Sometimes, data journalist sneak over the line from using spread sheets to find trends to sophisticated data analysis. On the simple approach side, see this from the NYTimes Sunday Review story on Google searches and abortion :
In 2015, in the United States, there were about 119,000 searches for the exact phrase “how to have a miscarriage.” There were also searches for other variants — “how to self-abort” — and for particular methods. Over all, there were more than 700,000 Google searches looking into self-induced abortions in 2015.
For comparison, there were some 3.4 million searches for abortion clinics and, according to estimates by the Guttmacher Institute, there are around one million legal abortions a year.
The 700,000 searches included about 160,000 asking how to get abortion pills through unofficial channels — searches like “buy abortion pills online” and “free abortion pills.”
There were tens of thousands of searches looking into abortion by herbs like parsley or by vitamin C. There were some 4,000 searches looking for directions on coat hanger abortions, including about 1,300 for the exact phrase “how to do a coat hanger abortion.” There were also a few hundred looking into abortion through bleaching one’s uterus and punching one’s stomach.
Your correspondent’s other life is as a health writer. Check out this PR clip from Children’s Hospital. Also check out the explainers and audio on STATnews. The “Science Happens!” star journalist Carl Zimmer.
Note the Create and Upload buttons. All of your docs will be listed on the right.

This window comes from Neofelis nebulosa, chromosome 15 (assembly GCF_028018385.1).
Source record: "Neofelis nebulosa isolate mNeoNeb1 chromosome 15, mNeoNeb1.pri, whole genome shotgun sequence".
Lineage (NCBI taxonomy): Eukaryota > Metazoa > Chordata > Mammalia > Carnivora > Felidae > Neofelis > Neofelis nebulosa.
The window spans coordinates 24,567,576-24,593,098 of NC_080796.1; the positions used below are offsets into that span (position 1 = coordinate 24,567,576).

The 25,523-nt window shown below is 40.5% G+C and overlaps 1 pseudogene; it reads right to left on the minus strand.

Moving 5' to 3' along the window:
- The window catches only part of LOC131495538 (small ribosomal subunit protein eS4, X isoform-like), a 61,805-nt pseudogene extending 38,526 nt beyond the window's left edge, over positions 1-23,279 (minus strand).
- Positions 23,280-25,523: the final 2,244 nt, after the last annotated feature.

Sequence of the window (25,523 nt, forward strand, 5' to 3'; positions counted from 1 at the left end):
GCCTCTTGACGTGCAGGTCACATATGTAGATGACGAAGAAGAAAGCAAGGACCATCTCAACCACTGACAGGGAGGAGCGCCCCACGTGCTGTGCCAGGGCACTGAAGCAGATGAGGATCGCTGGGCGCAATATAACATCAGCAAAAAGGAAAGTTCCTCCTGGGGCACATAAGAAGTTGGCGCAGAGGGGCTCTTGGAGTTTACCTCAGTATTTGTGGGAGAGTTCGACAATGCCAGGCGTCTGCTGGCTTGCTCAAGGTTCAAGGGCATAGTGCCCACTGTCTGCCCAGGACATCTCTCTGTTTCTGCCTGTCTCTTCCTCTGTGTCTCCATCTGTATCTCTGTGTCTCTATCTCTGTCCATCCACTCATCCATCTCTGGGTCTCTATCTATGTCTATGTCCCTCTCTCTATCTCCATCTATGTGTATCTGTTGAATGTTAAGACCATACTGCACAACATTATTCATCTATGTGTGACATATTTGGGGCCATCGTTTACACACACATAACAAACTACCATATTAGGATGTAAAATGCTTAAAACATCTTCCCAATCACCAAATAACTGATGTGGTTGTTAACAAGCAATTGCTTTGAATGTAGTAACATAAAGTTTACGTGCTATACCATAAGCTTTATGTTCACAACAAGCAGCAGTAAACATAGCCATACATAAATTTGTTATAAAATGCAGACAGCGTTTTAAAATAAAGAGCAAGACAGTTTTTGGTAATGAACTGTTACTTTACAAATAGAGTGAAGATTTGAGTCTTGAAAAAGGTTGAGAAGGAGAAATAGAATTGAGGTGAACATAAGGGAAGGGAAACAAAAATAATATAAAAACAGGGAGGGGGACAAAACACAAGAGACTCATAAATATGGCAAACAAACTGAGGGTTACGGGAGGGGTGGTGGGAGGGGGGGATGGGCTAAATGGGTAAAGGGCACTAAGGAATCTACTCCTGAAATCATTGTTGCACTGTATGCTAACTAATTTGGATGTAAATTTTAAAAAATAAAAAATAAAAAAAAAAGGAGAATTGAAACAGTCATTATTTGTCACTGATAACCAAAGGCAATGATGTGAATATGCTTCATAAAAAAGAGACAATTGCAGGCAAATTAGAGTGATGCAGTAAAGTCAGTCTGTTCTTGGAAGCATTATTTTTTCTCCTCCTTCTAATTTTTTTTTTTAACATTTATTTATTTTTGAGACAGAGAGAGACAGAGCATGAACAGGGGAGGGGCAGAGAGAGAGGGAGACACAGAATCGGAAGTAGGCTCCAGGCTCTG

Click on the create and select Spreadsheet. A new window should open. Note the following features: The menu bar lets you select different commands to change your spreadsheet. A cell is an individual square where you can double-click and type in information. The cells are organized into rows (assigned numbers) and columns (assigned letters).
(This is chart from old Google.)
Make a pie chart
The pie chart is the most ubiquitous of charts. Here’s what it is and when to use it.
It is a circle divided into segments.
It should illustrate the relationship of the parts of a total.
The data may be numeric but it is usually displayed in percentages.
Never more than 5 parts. If you have more than five subsets, consider a TreeMap.
Save your spreadsheet and call it “Pie Chart.” You only have to do this once. The document will autosave as you make changes.
Fill in the data as shown below. Select cell A1 by clicking it once. Hold down the Shift key and click in Cell B4 to select the range of data
Click on Insert in the Google Menu Bar and select Charts. A new window will appear.
It will recommend charts for your data and offer other options for different kinds of data. Customize title, type and colors with third tab. Hit insert and it will show up on your spread sheet. Click the menu on the upper right corner and choose “Publish chart.” (You also have the option to copy or save chart as an image here.)
Select “Image” as the format and copy the code on to a blog post.